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'Dr Con told me about four days beforehand I’d be coming in if I didn’t start'

Kieran Kingston reflects on his first All-Ireland hurling final as a player, before looking ahead to Sunday’s decider.

Cork manager Kieran Kingston.
Cork manager Kieran Kingston.
Image: Sam Barnes/SPORTSFILE

KIERAN KINGSTON’S FIRST taste of All-Ireland hurling final day arrived back in 1986 as a player. 

It’s an occasion he considers greatest in the Irish sporting calendar.

After making a handful of appearances during the league 35 years ago, he failed to make the match day panel for any of Cork’s games during their run to the Munster title. 

He wasn’t included as one of Cork’s five substitutes for the All-Ireland semi-final win over Antrim, but by the time the final against Galway rolled around he was very much in the frame.

“Dr Con (Murphy) told me about four days beforehand I’d be coming in if I didn’t start,” recalls the Cork manager.

As it turned out, he was the only Cork substitute used in their famous 4-13 to 2-15 victory.

“We were very relaxed going into that game, Cork were total underdogs again and Galway were more or less collecting the trophy. Cork had had a bad year, hammered by Kilkenny in the league final, and Galway had hammered Kilkenny in the All-Ireland semi-final, so we were quite relaxed, had nothing to lose and we played with freedom.

“We won but that was then, this is now. It’s a totally different world.”

It may be a different world, but some things remain the same.

After Cork’s semi-final defeat of Kilkenny, selector Diarmuid O’Sullivan noted that “Limerick’s name is already etched on the cup”.

“We know we’re total underdogs and they’re raging favourites, and rightly so,” says Kingston who won two Celtic Crosses during his playing days.

“They’re the best team since the great Kilkenny team, they’re being compared to them and were unlucky not to win three titles in a row.

“We know we’re underdogs but it’s an All-Ireland final, only two teams can win it and we’re one of them.

“We have good momentum, we’ve won three knock-out games in a row and I think they’re good character-builders, particularly the semi-final, where our record against Kilkenny was poor.

“We lost seven of the last eight (semi-finals) so that was great for the group, for their evolution and development.”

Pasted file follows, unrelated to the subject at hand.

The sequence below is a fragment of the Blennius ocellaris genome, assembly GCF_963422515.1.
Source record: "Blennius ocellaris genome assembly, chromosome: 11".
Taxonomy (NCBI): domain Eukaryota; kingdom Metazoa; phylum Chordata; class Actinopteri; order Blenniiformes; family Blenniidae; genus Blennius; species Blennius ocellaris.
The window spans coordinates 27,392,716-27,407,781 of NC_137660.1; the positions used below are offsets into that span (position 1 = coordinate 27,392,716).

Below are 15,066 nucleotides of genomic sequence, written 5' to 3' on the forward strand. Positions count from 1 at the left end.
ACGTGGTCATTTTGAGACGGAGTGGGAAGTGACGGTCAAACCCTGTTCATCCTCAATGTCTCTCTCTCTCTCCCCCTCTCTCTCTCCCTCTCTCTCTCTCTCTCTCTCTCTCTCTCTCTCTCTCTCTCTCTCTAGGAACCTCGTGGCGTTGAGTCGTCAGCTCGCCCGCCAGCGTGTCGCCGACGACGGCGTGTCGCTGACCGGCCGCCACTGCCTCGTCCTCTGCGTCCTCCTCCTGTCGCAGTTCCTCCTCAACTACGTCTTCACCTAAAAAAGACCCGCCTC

Kingston disagrees that if Cork had been beaten by Kilkenny their reason would have still been a success.

“You don’t get to participate in what I consider to be the greatest day in our sporting calendar unless you win the semi-final, something I heard another manager say one time. By winning we’re in the final, which is super.

“Losing by a point or two — that depends on how the loss goes, if we’d lost in normal time by a point or two last week that wouldn’t have been great.

“But we needed to get over the line, we had seven starters last week who’d never played a game in Croke Park, and for their first experience to be coming to Croke Park to defeat Kilkenny, with their history… I think that’s great for them, being so young.

“We only had two players over 24 starting the game, so it’s great for their development.”

He’s keen to keep the limelight on his players and stress that their run to the final is more due to the quality available to him, rather than any managerial masterstrokes.

“I’ve always said that managers get too much credit when they win and too much blame when they lose. To me you can bring in the best managers of all time, Mick O’Dwyer, Jim Gavin, Jim McGuinness, Mickey Harte – if they don’t have the players they won’t win. Simple as.

“We’ve seen that over the years, a manager has to have the players. My job as manager – and our job in the backroom – is to facilitate those players to perform on the pitch, to be as organised as we can.

“But you can make all the decisions you want, if you don’t have players who are willing to leave it all out there for the jersey, to show a real honesty of effort, who have the basics of skill and speed — which they should have anyway — then it comes down to the other marginal things.

“Things like character, which winning teams always have in abundance. If you don’t have that in the group it doesn’t matter how good or bad a manager you are.”

That’s not to say management doesn’t have its challenges.

“All things can change. You’ve to hand in your panel at 9pm on Thursday but most teams train on Thursday or Friday as well, so you could lose players at those and your plans go out the window.

“You plan as much as you can tactically but you have to make decisions on the day. It’s easy for people to sit down eight hours later or three days later and say on TV, ‘I think they should have taken off this guy and put this guy on’ after four days looking at it.

“On the line you have 10 seconds, literally, to make a change. They’re totally different worlds.”

About the author:

Kevin O'Brien

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